Derogatory Credit Information in Your Credit Report and How to Handle it

The derogatory credit information section in your credit report lists all the items that negatively affect your credit rating. It is this section that is given the most attention by creditors and lending agencies.

The most damaging types of credit information are bankruptcies and foreclosures. These items can be reported on your credit report for up to 10 years.

The second most damaging types of credit information are accounts that have gone to collections. Any account sent to collections affects your overall credit score in the worst way.

A collection account can stay on your report for seven years from the date of last activity In actual practice, collection accounts are often sold to another agency at the end of the seven year cycle, which creates another activity, which means the seven year reporting cycle starts all over again.

Other derogatory information in your credit report includes accounts that show a slow payment history and/or past due accounts. Unpaid student loans, judgments, and unpaid medical bills also show up here.

How to Handle Derogatory Credit Information

Derogatory information can be disputed when it is inaccurate. If, for example, you can prove you made a payment on time, when it has been reported otherwise, you should be able to have the error corrected.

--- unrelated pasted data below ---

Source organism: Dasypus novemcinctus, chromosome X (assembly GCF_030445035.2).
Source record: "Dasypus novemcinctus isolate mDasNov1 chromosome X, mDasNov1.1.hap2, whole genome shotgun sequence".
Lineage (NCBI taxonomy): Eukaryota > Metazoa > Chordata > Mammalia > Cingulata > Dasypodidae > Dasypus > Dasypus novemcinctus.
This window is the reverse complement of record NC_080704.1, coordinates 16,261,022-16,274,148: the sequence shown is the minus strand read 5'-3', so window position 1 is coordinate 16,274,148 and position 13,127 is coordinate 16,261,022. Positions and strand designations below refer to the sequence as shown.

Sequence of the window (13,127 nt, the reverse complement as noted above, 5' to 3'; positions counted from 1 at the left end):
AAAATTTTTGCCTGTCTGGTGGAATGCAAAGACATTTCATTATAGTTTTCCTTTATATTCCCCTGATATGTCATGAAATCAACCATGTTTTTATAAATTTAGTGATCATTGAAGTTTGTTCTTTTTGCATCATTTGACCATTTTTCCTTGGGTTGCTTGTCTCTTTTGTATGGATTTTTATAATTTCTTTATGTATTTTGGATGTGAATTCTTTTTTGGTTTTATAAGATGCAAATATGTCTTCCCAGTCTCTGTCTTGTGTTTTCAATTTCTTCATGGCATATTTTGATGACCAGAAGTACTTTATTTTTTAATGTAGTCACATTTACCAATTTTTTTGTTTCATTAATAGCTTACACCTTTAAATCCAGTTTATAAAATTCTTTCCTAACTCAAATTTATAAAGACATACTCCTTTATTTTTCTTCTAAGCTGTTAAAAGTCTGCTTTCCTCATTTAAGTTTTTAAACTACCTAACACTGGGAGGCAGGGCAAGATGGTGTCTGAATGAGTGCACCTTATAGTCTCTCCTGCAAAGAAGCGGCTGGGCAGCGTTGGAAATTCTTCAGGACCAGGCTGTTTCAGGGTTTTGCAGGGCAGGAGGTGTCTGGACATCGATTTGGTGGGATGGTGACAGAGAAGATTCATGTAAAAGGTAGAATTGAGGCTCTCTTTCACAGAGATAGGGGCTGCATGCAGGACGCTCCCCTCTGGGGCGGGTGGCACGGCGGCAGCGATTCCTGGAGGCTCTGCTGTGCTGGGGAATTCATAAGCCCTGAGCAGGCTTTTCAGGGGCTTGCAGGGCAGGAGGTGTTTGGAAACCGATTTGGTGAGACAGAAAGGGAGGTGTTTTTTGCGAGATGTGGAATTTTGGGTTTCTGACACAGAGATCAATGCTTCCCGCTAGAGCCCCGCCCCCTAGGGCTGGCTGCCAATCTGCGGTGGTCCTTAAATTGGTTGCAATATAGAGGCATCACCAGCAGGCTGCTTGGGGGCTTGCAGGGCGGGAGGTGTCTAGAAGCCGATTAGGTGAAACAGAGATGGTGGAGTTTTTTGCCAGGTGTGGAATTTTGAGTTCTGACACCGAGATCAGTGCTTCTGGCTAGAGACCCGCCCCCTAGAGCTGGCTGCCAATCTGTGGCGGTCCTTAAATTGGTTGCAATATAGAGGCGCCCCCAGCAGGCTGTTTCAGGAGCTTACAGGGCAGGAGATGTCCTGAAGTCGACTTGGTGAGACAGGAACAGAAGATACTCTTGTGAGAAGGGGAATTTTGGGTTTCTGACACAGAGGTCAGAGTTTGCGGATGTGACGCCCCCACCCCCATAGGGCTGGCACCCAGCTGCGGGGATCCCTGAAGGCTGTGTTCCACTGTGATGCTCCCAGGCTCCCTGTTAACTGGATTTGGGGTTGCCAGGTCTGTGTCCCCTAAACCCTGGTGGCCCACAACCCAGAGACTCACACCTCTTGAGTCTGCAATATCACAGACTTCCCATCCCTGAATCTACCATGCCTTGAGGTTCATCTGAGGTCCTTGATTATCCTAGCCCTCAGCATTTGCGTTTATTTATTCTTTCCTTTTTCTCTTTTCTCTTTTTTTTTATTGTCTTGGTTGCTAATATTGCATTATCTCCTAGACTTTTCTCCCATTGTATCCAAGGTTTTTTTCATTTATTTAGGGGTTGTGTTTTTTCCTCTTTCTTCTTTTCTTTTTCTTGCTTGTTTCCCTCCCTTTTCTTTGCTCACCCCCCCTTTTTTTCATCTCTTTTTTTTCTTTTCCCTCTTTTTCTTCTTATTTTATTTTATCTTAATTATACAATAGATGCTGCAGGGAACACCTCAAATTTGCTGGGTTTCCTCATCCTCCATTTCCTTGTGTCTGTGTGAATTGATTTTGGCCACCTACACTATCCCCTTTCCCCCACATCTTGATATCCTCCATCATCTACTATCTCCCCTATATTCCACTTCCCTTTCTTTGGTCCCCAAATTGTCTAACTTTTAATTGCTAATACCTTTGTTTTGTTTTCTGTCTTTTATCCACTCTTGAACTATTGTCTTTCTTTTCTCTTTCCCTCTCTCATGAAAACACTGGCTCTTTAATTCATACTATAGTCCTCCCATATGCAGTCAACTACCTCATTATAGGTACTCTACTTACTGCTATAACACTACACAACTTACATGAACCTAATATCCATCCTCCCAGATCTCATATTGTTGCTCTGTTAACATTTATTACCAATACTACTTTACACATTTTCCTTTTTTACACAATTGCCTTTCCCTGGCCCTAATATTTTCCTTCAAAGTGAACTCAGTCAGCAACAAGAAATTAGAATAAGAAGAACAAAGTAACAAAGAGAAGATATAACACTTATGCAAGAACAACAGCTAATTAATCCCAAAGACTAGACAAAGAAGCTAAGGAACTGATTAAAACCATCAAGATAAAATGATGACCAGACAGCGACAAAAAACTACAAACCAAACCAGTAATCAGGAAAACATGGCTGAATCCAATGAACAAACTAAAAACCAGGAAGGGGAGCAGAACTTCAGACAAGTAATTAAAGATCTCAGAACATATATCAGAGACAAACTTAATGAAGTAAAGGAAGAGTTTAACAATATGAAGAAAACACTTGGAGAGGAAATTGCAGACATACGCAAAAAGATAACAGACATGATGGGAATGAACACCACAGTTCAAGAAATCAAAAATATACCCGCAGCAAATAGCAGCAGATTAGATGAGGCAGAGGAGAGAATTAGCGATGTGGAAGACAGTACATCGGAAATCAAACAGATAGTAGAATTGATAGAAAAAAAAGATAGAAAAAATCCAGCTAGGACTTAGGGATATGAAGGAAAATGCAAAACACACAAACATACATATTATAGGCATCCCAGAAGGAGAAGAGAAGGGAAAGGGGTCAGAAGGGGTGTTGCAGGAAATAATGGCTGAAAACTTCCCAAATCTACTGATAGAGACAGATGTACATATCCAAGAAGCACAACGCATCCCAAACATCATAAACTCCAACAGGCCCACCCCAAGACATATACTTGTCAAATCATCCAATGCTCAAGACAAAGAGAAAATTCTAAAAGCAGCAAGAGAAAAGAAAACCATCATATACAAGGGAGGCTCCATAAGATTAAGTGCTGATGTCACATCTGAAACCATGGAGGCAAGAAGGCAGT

Disputing errors is done by mailing the credit bureau a letter explaining why the entry is incorrect. Send copies of any documentation along with the letter, and send it all via certified mail. Once the agency receives the dispute, they must contact the lender for verification of accuracy. If the lender does not respond to the dispute within 30 days, the credit bureau must assume your dispute was accurate and remove the disputed item from your credit report.

A way to handle derogatory credit information in your credit reports when the lender will not remove it is to mail a written explanation of the circumstances regarding the item to the credit bureau reporting the item. You are allowed by law to submit a 100 word explanation of the problem to the reporting credit bureau. Your explanation then becomes a part of your credit report.

The derogatory credit information section in your credit report lists all the items that negatively affect your credit rating. It is this section that is given the most attention by creditors and lending agencies, so be diligent in your efforts to clean up your credit files.


Source by Bob Pering

Posted in: Bankruptcy, Credit Repair, Credit Score

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